I thought that my training as a NYC bike messenger would give me an advantage here but i would be no more than average in Bali
You know i am right cause i am gesturing with this corn for emphasis"
this was under the shaded structure behind the ceremony. Alot of the kids were hanging out under here rather than in the hot sun. Many of the older women and men as well.
this kid was trying to talk to me in Balinese Indonesian. Like all languages Indonesian displays dialect variation. Among the easily identifiable smaller dialects are those of the Batak people of north Sumatra, the Minangkabau people of west Sumatra, the people of Jakarta, the Javanese, theBalinese and many more.
many Indonesian words repeated themselves. I think it is a pluralizer. Here is a list of my favorite.
Jalan-Jalan = jalan is to walk and jalan-jalan is a journey
Hati-Hati = caution, this was a frequent road sign
Senang-Senang = everybody is happy, like a party
Alang-Alang = elephant grass
Dada = goodbye in Sassak(Lombok) Indonesian
Gado-Gado= vegetables in peanut sauce
also bagoose is happy and one woman said she was super bloody bagoose. The get a lot of Australian visitors
"The ceremony in full when looked at from behind in the shade shelter slash convience store restaurant"
I have heard the argument that the supposed utopian ideal of Bali is nothing more than a sham. Rather it is a rigidly enforced patriarchy masquerading as quirky, communalistic, cooperative. We were told that women were only given the right to divorce in the mid 1990's.
"Underappreciated, laboriously created, hand carved wood door."
What the traditional wood carving looks like. This doorway piece was the biggest example i saw. It must have taken so long to hand carve it. Like a few people working for a year. It was in a place where not many people would see it. The entrance to a walled off private villa in fancy hotel. No one was there so I went in. It kind of bothered me too think about the amount of effort that some artists put into this versus how many people would see and appreciate it.
Today we are on Lombok. An island to the east of Bali. You can get there by boat or plane. We opted for a plane. You can only purchase the $30 tickets at a kiosk at the Den Pasar airport. When we went they lady said they were all booked. Then as we were leaving in disgust, a well dressed, snake oiled scalper approached us and said he could get us four tickets. For $60 each. After some negotiation it was settled. He went to the lady and came back with 4 tickets.
Lombok we were told has the traditional indonesian demographic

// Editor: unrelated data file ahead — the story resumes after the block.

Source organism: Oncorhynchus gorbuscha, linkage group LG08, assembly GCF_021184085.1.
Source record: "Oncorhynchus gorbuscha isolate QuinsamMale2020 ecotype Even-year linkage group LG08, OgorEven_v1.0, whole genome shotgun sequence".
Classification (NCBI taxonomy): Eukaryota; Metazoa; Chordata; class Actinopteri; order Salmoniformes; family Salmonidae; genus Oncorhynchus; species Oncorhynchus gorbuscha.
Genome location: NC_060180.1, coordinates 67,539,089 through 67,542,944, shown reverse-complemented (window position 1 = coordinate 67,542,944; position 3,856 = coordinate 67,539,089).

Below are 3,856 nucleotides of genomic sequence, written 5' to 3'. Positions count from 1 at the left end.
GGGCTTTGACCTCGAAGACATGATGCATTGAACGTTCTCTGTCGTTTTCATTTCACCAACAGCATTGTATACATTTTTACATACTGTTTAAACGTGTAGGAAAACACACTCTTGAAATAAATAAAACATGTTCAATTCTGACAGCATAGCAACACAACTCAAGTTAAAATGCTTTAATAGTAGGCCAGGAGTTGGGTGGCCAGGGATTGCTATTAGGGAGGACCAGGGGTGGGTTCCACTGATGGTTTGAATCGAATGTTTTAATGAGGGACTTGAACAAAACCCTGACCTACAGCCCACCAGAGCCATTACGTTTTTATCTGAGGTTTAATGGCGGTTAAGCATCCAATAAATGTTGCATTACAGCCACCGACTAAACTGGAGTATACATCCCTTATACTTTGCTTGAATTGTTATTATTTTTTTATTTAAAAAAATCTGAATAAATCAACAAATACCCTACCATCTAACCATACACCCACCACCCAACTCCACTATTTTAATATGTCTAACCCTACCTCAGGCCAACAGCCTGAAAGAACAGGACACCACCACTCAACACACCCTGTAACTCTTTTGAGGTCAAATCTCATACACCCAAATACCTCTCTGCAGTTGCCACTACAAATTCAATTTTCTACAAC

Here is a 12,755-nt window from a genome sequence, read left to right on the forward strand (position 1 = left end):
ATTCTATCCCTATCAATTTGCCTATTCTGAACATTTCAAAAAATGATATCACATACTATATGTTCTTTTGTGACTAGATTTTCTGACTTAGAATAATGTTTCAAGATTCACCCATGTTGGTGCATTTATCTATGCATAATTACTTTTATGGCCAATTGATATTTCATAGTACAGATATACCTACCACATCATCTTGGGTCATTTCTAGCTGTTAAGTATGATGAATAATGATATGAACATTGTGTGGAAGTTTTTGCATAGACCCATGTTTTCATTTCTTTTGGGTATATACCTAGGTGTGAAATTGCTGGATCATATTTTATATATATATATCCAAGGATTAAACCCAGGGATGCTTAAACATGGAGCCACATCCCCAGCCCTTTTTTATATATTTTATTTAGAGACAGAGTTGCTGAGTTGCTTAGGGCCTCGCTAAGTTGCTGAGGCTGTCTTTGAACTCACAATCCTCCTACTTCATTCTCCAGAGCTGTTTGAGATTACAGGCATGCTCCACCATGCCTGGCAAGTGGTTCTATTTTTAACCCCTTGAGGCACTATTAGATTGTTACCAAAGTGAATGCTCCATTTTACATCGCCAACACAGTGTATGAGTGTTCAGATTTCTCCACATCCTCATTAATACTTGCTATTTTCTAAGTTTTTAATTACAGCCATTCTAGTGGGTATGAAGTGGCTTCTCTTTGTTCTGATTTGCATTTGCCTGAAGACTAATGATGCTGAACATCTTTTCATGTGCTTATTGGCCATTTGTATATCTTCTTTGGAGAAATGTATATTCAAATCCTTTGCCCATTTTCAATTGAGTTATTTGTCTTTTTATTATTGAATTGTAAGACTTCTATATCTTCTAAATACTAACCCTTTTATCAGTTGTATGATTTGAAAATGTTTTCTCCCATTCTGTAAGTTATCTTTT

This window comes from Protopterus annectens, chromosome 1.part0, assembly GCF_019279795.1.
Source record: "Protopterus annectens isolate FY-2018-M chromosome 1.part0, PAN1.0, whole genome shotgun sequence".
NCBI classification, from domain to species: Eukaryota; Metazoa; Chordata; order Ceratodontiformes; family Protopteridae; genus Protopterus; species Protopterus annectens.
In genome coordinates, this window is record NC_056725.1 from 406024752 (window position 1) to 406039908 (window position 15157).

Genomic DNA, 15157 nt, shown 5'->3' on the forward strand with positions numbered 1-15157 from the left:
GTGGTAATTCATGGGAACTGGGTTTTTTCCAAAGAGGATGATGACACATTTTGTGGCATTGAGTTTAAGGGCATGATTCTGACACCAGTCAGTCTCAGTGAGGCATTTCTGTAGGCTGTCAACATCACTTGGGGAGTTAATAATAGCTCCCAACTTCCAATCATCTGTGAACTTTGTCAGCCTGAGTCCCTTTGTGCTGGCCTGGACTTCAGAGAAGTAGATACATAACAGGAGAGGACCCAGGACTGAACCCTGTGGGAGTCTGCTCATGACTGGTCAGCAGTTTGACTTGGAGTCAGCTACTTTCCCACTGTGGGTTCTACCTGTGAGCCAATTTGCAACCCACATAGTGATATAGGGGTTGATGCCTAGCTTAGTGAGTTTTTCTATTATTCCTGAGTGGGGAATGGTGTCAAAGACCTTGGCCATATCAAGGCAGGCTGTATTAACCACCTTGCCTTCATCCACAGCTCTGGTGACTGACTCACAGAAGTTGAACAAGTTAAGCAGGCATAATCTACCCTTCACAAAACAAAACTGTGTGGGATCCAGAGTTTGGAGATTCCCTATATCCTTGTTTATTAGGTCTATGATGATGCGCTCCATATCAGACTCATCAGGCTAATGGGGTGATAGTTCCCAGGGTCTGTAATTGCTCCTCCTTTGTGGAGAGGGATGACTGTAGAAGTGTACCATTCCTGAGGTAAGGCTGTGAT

It is frequent for native Balinese to hate on Javanese, who come to do menial labor on Bali, and people from Lombok who they think are not as nice as them. I did not find this so. I thought the people on Lombok were also very nice. Also Lombok was much cleaner in general. They didn't have quite the same disregard for rubbish
I am constantly surprised at how little space a written thought takes up on a computer compared to the amount of thought and effort that went into it. All this writing probably is 80kb. Guitar videos 120mb, images shot in Raw format 18mb, easy to do but comparably huge. I feel like writing should take up the space that it deserves. Each really good idea should be a gigabyte.
"hope on the horizon"
"Obliviously drinking orange juice while the liquid Sword of Damocles hangs over his head"
He has no idea of the impending aquatic doom. Obliviously enjoying a nice morning orange juice he quizzically looks at me taking a picture of him unaware of the Liquid Sword of Damocles that hangs over his head.
I woke up early and saw that freak waves would sometimes splash over the ocean wall so i moved our table a little closer so he would be in the splash zone. Unfortunately it is dawn and i needed a fast shutter speed for the water so i couldnt get quite enough light on his face
Malcolm X speech
http://www.youtube.com/watch?v=TO6Co8v2XjY Another good speech on civil rights, I Have a Dream, Martin Luther King jr.
"Doom befalls him. Hahahahaha"
I think this clip is really funny, Crazy Asian parents by Erik Liang
"Peanuts grow in the ground like potatoes." They are good raw too
The government of Lombok does not pay for schools. If you have a kid in school then you must pay a monthly fee.
my favorite speech on civil rights, right
"Its pandemonium on the streets of Lombok. The renowned Schoolwide Walkoff Championship is underway"
Today we were lucky to encounter an island wide school holiday in which a walking competition was taking place. Each grade from each of the neighboing schools would dress up in some formal wear and walk a few miles in synchronized formation.
"Imitation is universally funny." He is imitating me taking his picture.
the best basketball player interview Iverson Practice
"Can any other sporting event in the world match this enthusiasm? Perhaps only the Scripts National Spelling Bee"
These guys were lined up on the road waiting for the competition. I think it was very exciting for them to get their pictures taken. I have never seen this kind of widespread excitement
I once saw this clip of a young boy of at the Scripts National Spelling Bee get the word alapakoid or something like that and faint onstage and then get up and spell it like the greatest sports champion the world has ever seen.